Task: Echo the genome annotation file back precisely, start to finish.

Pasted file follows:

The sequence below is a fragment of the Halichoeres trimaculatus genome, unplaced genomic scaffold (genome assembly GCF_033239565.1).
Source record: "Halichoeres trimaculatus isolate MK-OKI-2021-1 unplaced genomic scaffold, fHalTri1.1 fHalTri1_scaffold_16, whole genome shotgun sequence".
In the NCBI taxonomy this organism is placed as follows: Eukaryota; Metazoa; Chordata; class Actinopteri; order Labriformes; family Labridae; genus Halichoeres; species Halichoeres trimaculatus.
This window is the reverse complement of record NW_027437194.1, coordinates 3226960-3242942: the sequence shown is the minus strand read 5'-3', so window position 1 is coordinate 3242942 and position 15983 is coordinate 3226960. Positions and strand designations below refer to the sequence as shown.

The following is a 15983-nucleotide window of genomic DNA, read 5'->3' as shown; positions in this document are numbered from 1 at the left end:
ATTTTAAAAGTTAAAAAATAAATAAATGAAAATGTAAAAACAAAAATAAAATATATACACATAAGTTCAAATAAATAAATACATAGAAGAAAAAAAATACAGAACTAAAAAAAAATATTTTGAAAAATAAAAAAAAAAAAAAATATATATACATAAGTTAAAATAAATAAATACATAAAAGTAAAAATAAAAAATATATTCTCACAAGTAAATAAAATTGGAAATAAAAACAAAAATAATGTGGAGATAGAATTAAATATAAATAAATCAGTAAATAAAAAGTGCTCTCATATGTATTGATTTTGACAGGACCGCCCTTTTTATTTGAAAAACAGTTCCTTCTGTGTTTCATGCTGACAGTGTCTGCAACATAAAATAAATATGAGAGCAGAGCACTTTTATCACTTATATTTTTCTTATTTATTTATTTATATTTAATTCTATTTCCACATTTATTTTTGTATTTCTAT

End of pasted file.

The sequence below is a fragment of the Halichoeres trimaculatus genome, unplaced genomic scaffold (genome assembly GCF_033239565.1).
Source record: "Halichoeres trimaculatus isolate MK-OKI-2021-1 unplaced genomic scaffold, fHalTri1.1 fHalTri1_scaffold_16, whole genome shotgun sequence".
In the NCBI taxonomy this organism is placed as follows: Eukaryota; Metazoa; Chordata; class Actinopteri; order Labriformes; family Labridae; genus Halichoeres; species Halichoeres trimaculatus.
This window is the reverse complement of record NW_027437194.1, coordinates 3226960-3242942: the sequence shown is the minus strand read 5'-3', so window position 1 is coordinate 3242942 and position 15983 is coordinate 3226960. Positions and strand designations below refer to the sequence as shown.

The following is a 15983-nucleotide window of genomic DNA, read 5'->3' as shown; positions in this document are numbered from 1 at the left end:
ATTTTAAAAGTTAAAAAATAAATAAATGAAAATGTAAAAACAAAAATAAAATATATACACATAAGTTCAAATAAATAAATACATAGAAGAAAAAAAATACAGAACTAAAAAAAAATATTTTGAAAAATAAAAAAAAAAAAAAATATATATACATAAGTTAAAATAAATAAATACATAAAAGTAAAAATAAAAAATATATTCTCACAAGTAAATAAAATTGGAAATAAAAACAAAAATAATGTGGAGATAGAATTAAATATAAATAAATCAGTAAATAAAAAGTGCTCTCATATGTATTGATTTTGACAGGACCGCCCTTTTTATTTGAAAAACAGTTCCTTCTGTGTTTCATGCTGACAGTGTCTGCAACATAAAATAAATATGAGAGCAGAGCACTTTTATCACTTATATTTTTCTTATTTATTTATTTATATTTAATTCTATTTCCACATTTATTTTTGTATTTCTAT